I’m thrilled to present to you another great post by George Schalter – the very same that brought us a list of classic toys to make. Scroll to the end for more about him, but meanwhile, I hope you enjoy these fun ways to accidentally teach kids math by incorporating it into their everyday lives! Disclosure: this post contains affiliate links.
When our kids were younger we regularly bought picture books. We still have them at home. Someone who came over to our place remarked that we had no math picture books. We were asked if our kids played online math games instead. They do now, but not when they were younger. What we had done instead was talk math with our kids – right from the beginning. We were not trying to get our kids to be mathematicians, we just wanted them to be comfortable with the language of math when it would be introduced at school.
Parents do talk math!
Every time a parent asks a kid if they want ‘one or two’, we are helping them get familiar with numbers. Drinking up half a glass of milk or eating a slice of pizza is math. When kids help out with cooking they are routinely exposed to weights and measures. When grandparents check their height every so many months once and exclaim over the addition in height even if it’s one centimeter, it’s math. Give the kids cookies and ask them to divide it up equally, that’s math again.
Make a conscious effort to talk math
Ask questions like – I gave you 4 cookies. You ate just one. How many are left? If you eat half a boiled egg and Daddy eats the rest, how much does Daddy get? When you and your little one are sitting on individual chairs, around a table with six chairs, ask him how many more people can sit around the table. Give them tasks – ask him to pour out a bottle of juice equally into 4 glasses. Let them guess how many bananas might weigh as much as a bag of apples. Then weigh it and count. The trick is to invite kids to talk ‘math’ and get comfortable.
3 Fun activities to help teach kids math:
Most kids like to snack, play and make things, not necessarily in the order I have listed. A lot of our math talk revolved around these three activities. Here’s how we did it:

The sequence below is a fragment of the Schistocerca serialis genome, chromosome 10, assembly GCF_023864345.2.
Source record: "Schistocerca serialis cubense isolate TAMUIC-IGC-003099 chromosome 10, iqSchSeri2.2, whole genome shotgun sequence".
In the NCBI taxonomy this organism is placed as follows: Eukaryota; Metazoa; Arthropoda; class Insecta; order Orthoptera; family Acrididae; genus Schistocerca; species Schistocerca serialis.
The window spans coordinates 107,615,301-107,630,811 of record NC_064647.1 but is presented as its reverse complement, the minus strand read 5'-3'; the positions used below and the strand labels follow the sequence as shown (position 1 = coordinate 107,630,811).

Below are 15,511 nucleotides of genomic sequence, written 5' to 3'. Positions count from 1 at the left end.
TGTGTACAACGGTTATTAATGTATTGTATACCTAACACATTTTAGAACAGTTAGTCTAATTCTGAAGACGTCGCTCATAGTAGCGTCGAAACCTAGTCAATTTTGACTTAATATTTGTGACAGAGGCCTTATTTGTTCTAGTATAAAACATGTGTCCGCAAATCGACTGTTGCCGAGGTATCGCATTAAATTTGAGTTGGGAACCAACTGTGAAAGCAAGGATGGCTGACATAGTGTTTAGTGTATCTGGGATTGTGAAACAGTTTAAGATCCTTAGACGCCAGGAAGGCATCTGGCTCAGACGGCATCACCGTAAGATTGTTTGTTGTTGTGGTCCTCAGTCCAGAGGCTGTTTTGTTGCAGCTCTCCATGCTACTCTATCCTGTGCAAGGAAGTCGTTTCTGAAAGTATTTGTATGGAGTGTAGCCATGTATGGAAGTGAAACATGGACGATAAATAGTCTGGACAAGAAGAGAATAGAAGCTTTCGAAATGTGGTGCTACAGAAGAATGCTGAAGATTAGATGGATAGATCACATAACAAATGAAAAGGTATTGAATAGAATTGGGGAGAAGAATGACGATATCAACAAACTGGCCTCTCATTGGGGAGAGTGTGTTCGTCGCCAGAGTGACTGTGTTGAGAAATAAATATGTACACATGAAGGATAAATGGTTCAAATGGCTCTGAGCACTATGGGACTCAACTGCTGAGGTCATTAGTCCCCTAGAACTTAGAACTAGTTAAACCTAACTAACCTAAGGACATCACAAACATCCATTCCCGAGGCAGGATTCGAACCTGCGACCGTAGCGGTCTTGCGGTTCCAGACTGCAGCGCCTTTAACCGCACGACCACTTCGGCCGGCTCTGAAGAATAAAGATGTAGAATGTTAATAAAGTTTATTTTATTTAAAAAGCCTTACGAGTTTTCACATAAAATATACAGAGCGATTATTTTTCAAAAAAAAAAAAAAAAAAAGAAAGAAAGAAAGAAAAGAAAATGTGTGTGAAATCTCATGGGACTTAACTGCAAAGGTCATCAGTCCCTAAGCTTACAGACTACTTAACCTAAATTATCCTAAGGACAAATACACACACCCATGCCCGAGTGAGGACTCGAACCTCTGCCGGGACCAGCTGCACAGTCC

- Snack on Math
Batter and dough – these were staples we used for our introduction to math. We made squares, circles and triangles out of pancake batter for breakfast. Cookie dough started off with one shape and morphed as our kids helped their grandmother bake. She even introduced the kids to turning a doughnut into a coffee mug. Most times more dough balls went into young tummies rather than into the oven. Recently we introduced our kids to mathematically delicious hexaflexagon. We don’t need to know all the terms, it’s the fun of seeing food as we know it, morph into something so different, all in the comfort of home.
- Playing Math
Kids get tired of walking especially after playing at the park. Inevitably when the little arms would be raised hoping for a shoulder ride home, we would coax them to walk 5 sets of 10 steps. Kids love such challenges (at the beginning at least!) and our kids would finish a set and look back at their slow parents. Occasionally we would walk the same number of steps as them and ask them why we were far ahead of them. While walking we would also give them little bags and encouraged them to collect interesting stones or twigs or even leaves. At the end, we would all count our collection. Not only would this improve counting and give them a sense of numbers, it would also help them understand the concept of fewer and more.
- Making things (and not worrying about the math behind it!)
Crafting is a common activity in homes with kids. Cutting and sticking are things which kids love. Get the kids to string beads, but encourage them to have a pattern to the beads they string. Make mobiles of concentric colorful circles of papers. Work with the kids to make a height chart, which will help them in learning about measuring height. Draw up a calendar and write something in the space for the day which went by. Help them fold a cube and mark it like dice. Making a weighing scale and weighing things at home gives them a sense of weights.
The Moebius strip is fascinating. Forget the math involved and enjoy the magic of taking a strip of paper and transforming it into something new so many times. The Moebius strip is best introduced by asking a child to take a pencil and mark a strip of paper on both sides without lifting the pencil or turning over the strip. When the child realizes the difficulty, slowly take him through the various possibilities with that little strip of paper.
Try these little experiments and see how your child becomes unafraid of anything math. In the process, we end up seeing math where we had never seen before. Have fun!
How do you “accidentally” teach kids math through everyday activities? Comment below!
George Schalter loves being a dad. He and his wife share the joys and responsibilities of bringing up their two children. As believers of good all round education, they spend a lot of time playing with their children and spending time outdoors. As George is the writer in the family, he blogs at Educational Kids Games.